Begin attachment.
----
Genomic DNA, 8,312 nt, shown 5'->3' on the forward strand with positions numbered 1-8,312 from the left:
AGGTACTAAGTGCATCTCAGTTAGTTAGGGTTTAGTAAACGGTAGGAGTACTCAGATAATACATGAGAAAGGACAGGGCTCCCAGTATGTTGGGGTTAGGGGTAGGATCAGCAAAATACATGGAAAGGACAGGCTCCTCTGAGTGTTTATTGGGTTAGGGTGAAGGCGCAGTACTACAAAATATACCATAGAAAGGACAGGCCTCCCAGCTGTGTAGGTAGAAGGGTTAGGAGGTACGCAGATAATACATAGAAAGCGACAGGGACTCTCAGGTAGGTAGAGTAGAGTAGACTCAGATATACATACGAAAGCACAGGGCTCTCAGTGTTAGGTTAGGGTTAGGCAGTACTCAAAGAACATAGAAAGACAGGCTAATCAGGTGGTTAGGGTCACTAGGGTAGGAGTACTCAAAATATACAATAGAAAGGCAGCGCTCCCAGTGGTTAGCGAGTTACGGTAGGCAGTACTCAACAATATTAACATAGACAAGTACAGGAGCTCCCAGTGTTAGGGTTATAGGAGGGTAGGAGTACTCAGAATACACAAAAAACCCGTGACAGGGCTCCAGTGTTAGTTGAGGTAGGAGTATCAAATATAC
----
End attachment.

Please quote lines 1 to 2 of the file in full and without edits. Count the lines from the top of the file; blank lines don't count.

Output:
Genomic DNA, 8,312 nt, shown 5'->3' on the forward strand with positions numbered 1-8,312 from the left:
AGGTACTAAGTGCATCTCAGTTAGTTAGGGTTTAGTAAACGGTAGGAGTACTCAGATAATACATGAGAAAGGACAGGGCTCCCAGTATGTTGGGGTTAGGGGTAGGATCAGCAAAATACATGGAAAGGACAGGCTCCTCTGAGTGTTTATTGGGTTAGGGTGAAGGCGCAGTACTACAAAATATACCATAGAAAGGACAGGCCTCCCAGCTGTGTAGGTAGAAGGGTTAGGAGGTACGCAGATAATACATAGAAAGCGACAGGGACTCTCAGGTAGGTAGAGTAGAGTAGACTCAGATATACATACGAAAGCACAGGGCTCTCAGTGTTAGGTTAGGGTTAGGCAGTACTCAAAGAACATAGAAAGACAGGCTAATCAGGTGGTTAGGGTCACTAGGGTAGGAGTACTCAAAATATACAATAGAAAGGCAGCGCTCCCAGTGGTTAGCGAGTTACGGTAGGCAGTACTCAACAATATTAACATAGACAAGTACAGGAGCTCCCAGTGTTAGGGTTATAGGAGGGTAGGAGTACTCAGAATACACAAAAAACCCGTGACAGGGCTCCAGTGTTAGTTGAGGTAGGAGTATCAAATATAC